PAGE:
Spies asked many of his celebrated friends to stay with him in Ubud, including Charlie Chaplin. That was how the Pita Maha movement was born to bring together Eastern and Western artists. The royal family has named its hotel chain after it.
 

"Ubud brought freedom to Balinese art. It was anonymous before -neither sculptures nor paintings nor books were signed. There is no word for 'artist' in Balinese. Art was a form of sacrifice to the gods. The puri of Ubud threw its doors open to the entire community and to foreign artists. Its artistic concept was based on the island’s heritage, so it was easier for the local community, with its reverence for tradition, to accept the new, says prince Tjokorda. - The royal courts rescued and preserved art treasures in the years of trouble. That was how our museums appeared. They became educational and relaxation centers in the 1950s."
"We have to keep abreast with the time. Villas for tourists are what Bali needs now. That was why my family built the Pita Maha. Everything the resort offers is the real thing, from the cooking to the paintings on the walls. 

The Royal Pita Maha followed that is a blend of the traditional and the minimalist. We Balinese have a special concept of beauty - the desire to inscribe a house into the landscape runs in our blood. It’s as natural to us as to choose the most advantageous lighting for statues. That’s how the inimitable Balinese harmony is born," Prince Tjokorda told me. The puri remains a pillar of patronage of the arts. In particular, it hosts traditional dancing classes. There are presently 500 local pupils from quite young children to adolescents.

"The earlier they start the better. They will preserve the strong basis of Balinese art," the prince remarked.

 

 Coral at death’s door 

  coral                                          


Coral is an endangered species. Its death rate has reached 90% in the Pacific and Indian oceans, says Thomas Goreau, American oceanographer and president of the Global Coral Reef Alliance. "What’s going on is an underwater holocaust."

"Want to see a coral reef? Do it now before it’s too late. They are dying," adds Professor James Crabbe of the University of Bedfordshire in Luton, Britain.
The coral rescue effort stems not only from the desire to save another species threatened by global warming. Coral reefs offer unsurpassed coastal protection from erosion, tornados and tsunamis.
Several irreplaceable antibiotics are obtained from coral. No one has synthesized them as yet. Australian scientists hope to base a new generation of painkillers on them, and certain experts think these antibiotics could help cure cancer.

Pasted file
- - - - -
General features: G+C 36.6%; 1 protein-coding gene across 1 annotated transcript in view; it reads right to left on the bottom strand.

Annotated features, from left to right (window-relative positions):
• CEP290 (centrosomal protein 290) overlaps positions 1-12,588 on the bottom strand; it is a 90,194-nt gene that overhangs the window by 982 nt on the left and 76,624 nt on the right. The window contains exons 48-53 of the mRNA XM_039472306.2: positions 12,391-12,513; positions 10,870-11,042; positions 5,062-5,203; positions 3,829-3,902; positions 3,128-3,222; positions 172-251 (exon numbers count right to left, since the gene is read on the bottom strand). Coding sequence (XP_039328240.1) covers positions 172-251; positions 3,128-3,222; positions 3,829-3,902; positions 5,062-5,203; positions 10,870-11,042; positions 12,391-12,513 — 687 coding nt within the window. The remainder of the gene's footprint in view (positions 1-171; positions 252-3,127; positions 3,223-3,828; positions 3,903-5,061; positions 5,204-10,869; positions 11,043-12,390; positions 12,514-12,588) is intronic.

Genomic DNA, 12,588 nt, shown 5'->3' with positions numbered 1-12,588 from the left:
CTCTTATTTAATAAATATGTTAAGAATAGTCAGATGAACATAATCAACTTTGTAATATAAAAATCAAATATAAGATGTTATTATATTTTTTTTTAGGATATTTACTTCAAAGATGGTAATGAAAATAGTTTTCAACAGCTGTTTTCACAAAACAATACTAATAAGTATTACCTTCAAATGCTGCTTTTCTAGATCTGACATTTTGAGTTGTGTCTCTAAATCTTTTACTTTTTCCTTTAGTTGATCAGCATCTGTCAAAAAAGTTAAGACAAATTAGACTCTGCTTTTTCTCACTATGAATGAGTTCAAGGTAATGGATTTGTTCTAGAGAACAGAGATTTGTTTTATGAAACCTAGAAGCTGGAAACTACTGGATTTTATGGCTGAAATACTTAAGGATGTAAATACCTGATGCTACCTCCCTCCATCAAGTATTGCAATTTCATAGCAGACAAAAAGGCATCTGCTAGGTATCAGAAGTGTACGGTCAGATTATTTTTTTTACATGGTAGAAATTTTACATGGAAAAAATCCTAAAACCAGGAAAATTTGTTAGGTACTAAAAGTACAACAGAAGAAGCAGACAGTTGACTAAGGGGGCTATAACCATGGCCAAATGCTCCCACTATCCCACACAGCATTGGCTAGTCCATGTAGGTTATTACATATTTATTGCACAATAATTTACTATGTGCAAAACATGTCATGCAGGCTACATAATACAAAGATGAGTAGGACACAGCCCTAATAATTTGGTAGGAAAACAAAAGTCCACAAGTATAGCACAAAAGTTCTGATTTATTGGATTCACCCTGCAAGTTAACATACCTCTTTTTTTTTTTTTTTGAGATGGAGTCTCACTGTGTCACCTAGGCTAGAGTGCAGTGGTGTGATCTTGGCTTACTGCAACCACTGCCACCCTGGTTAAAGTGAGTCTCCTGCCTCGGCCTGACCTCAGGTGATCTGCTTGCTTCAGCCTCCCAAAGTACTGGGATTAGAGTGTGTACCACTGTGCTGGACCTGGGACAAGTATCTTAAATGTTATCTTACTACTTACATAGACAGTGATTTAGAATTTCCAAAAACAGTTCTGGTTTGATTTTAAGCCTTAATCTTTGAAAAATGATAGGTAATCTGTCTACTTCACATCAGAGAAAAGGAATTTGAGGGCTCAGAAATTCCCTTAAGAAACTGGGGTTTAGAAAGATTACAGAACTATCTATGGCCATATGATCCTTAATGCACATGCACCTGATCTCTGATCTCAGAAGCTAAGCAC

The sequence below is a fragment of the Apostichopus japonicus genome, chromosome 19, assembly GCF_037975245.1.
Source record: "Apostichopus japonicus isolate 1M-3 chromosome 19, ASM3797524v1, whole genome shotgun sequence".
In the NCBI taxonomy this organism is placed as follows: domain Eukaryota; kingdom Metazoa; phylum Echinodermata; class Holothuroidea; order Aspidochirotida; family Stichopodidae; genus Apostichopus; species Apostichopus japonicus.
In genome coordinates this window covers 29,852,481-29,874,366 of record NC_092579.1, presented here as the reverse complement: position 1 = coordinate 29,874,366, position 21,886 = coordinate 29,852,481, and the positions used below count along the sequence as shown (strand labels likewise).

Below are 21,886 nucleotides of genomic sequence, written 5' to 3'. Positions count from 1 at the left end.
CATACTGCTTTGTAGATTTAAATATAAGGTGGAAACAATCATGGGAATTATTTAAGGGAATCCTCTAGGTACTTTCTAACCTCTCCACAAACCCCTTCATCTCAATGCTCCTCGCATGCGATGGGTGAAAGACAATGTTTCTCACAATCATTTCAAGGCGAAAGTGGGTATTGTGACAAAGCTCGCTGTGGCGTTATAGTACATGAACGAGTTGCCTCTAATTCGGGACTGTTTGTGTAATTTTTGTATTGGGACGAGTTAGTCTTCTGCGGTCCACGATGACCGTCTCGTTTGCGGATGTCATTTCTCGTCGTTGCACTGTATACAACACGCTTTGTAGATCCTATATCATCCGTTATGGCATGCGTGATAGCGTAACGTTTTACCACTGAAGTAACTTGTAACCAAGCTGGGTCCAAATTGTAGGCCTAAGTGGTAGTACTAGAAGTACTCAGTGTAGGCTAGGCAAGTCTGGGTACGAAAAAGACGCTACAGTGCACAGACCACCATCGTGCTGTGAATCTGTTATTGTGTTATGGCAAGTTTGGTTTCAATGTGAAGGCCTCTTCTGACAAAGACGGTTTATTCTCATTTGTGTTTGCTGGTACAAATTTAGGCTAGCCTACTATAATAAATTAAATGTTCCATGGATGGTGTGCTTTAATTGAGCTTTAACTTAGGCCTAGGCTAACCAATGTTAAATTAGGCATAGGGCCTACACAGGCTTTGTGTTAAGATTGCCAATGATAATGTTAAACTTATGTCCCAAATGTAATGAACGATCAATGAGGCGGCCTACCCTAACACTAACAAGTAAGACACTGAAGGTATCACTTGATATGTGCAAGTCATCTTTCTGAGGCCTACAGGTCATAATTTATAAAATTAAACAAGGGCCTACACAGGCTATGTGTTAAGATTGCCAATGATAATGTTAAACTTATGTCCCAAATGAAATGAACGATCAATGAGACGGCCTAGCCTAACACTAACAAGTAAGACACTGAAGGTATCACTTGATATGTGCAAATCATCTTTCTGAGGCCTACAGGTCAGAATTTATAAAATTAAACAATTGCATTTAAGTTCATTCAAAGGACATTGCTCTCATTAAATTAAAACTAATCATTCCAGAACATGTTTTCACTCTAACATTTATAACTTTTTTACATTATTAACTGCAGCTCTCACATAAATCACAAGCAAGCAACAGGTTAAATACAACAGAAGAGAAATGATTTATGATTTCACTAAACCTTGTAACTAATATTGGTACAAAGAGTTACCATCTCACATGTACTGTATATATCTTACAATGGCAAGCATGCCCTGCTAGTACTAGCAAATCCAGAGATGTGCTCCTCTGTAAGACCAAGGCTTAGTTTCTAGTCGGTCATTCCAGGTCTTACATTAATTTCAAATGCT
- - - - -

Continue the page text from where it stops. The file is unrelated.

More than half the pharmaceutical breakthroughs of the last 50 years have been based on newly discovered natural substances, so coral research is no exception.
 

There are even more important things. Though coral reefs occupy a mere 0.2% of the world’s oceans, they account for a third of the global fish population and several dozens of thousands of other marine wildlife species, many of which cannot survive elsewhere.
"Do you really think we Russians can take coral’s plight to heart? What’s Hecuba to us?" I asked Tom Goreau.
"You can just as well ask me what do tropical people care about permafrost thawing all over Siberia. See, more than a hundred countries depend on coral reefs for their versatile seafood diet, the tourist industry, fishing, and coast safety. This world is a small place, and it is getting ever closer interconnected, so you can hardly find a totally isolated place," he replied.

"What we need is global vision. National interests will sooner or later recede into the background as the human race will quite soon fight for sheer survival," said Professor Wolf Hilbertz, a German architect and Goreau’s associate in a unique coral rescue project.

Electricity is the remedy. Coral is getting a new lease of life in Pemuteran, a quiet fishing village in Bali’s northwest. Mysterious domes, sombreros, tunnels and mushroom-like structures stretch for hundreds of meters along the beach, making the place not unlike the set of a science fiction movie. All this is the world’s largest and most successful coral conservation endeavor - Project Karang Lestari, which means "eternal coral" in Indonesian.